The Causeway Coast in Northern Ireland might hold the answer
The Causeway Coast of Northern Ireland is a strange and marvellous sight. Dramatic seascapes and rugged cliff faces sit below emerald green fields filled with an abundance of wildlife and medieval ruins. A rich natural tapestry, the area certainly isn't lacking in history, heritage, culture or myth.
One spot, in particular, is attached to a rather interesting fable. According to legend, The Giants Causeway, an area of 40,000 interlocking hexagonal columns of rock is the handiwork of Irish giant Finn McCool.
The story goes that Finn built the Causeway to bridge the sea between Ireland and Scotland. His goal? To battle a rival giant called Benandonner. However, when he got there he not only found that the Scottish giant was asleep but also far bigger than he'd anticipated. So, being the sensible soul he was, Finn hurriedly returned back across the Causeway and pretended nothing untoward had happened.
But the story doesn't end there. Finn had made his bed, or more specifically a stone bridge. Now Benandonner had rock-solid (pardon the pun) evidence of an unwelcome visit from his nemesis.
Intent on fighting Finn, it's fair to say Benandonner wasn't happy and he made his way to Ireland seeking revenge. Faced with the possibility of a beaten up husband, in a moment of pure genius Finn's wife dressed him up as a baby. When Benandonner arrived he was told Finn was not home but to be quiet as to not wake the "baby". After witnessing what looked like the enormous offspring of Finn, Benandonner assumed the father must be a colossus so turned and fled back across the Causeway, reducing the risk of a future fracas by ripping up its middle section. All that remains are the ends, one at the Giant's Causeway and one on the island of Staffa in Scotland where similar formations are found.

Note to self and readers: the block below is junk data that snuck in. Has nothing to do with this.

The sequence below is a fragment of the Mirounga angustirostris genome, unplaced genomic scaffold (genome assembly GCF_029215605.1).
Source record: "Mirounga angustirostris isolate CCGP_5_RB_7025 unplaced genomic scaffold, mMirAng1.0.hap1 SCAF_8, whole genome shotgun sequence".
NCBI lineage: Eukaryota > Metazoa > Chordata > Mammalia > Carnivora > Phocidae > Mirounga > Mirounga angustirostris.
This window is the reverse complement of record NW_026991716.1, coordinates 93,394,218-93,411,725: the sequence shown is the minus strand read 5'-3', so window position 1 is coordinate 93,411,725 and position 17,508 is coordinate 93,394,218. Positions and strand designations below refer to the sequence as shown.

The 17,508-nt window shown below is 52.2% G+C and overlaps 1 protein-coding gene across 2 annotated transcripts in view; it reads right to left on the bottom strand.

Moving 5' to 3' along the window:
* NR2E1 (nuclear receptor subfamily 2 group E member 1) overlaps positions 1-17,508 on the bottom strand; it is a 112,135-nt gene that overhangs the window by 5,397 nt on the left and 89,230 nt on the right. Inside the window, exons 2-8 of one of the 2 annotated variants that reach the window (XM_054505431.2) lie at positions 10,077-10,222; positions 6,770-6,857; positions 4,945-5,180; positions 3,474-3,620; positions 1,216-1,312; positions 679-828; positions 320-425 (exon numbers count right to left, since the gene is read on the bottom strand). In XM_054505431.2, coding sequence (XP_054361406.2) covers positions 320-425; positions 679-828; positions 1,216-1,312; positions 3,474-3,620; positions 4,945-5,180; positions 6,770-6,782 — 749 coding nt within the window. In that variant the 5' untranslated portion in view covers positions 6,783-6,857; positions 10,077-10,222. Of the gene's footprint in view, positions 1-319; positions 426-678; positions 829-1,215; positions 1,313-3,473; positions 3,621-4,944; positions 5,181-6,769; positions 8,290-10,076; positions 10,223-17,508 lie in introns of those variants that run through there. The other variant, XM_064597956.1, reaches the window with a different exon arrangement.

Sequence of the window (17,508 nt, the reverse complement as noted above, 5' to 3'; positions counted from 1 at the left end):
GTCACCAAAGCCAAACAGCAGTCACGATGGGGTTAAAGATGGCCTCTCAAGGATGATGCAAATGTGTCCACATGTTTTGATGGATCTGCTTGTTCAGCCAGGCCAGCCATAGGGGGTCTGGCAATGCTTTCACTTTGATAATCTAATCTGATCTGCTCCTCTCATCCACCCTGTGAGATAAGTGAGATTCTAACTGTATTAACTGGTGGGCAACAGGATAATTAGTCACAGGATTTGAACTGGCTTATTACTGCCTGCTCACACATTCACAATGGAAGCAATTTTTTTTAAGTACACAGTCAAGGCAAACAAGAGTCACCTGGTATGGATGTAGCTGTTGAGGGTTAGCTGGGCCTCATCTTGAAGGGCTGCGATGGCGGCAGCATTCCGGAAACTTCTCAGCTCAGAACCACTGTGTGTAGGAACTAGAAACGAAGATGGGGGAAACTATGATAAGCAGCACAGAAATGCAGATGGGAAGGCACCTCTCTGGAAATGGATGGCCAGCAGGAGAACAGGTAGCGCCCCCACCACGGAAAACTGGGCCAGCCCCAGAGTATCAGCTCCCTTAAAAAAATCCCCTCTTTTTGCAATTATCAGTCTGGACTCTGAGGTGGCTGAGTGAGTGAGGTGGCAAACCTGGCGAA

As much as we love a good legend, however, scientists have an alternative, more believable explanation. Dating back 60 million years, volcanic activity during the Paleogene Period created the odd-looking formation. When the flow of lava met the sea, the accelerated cooling process resulted in the geological masterpiece and strange polygonal shapes.
Whichever account you choose to believe, one fact remains true about the Giant's Causeway. If you have the opportunity to witness it at sunrise or sunset, you are in for a special treat. The columns glow in the soft morning and late afternoon light, and, when combined with the crashing waves and crimson-orange hues of the sky, the spectacle is one as utterly unique as it is unforgettable.
The Giant's Causeway was designated a World Heritage site by UNESCO in 1986. It is long recognised as one of Earth's natural wonders and is a highlight of the Causeway Coast Path. For more scenic trails, our book The Hidden Tracks features many of the Mother Nature's best-kept secrets.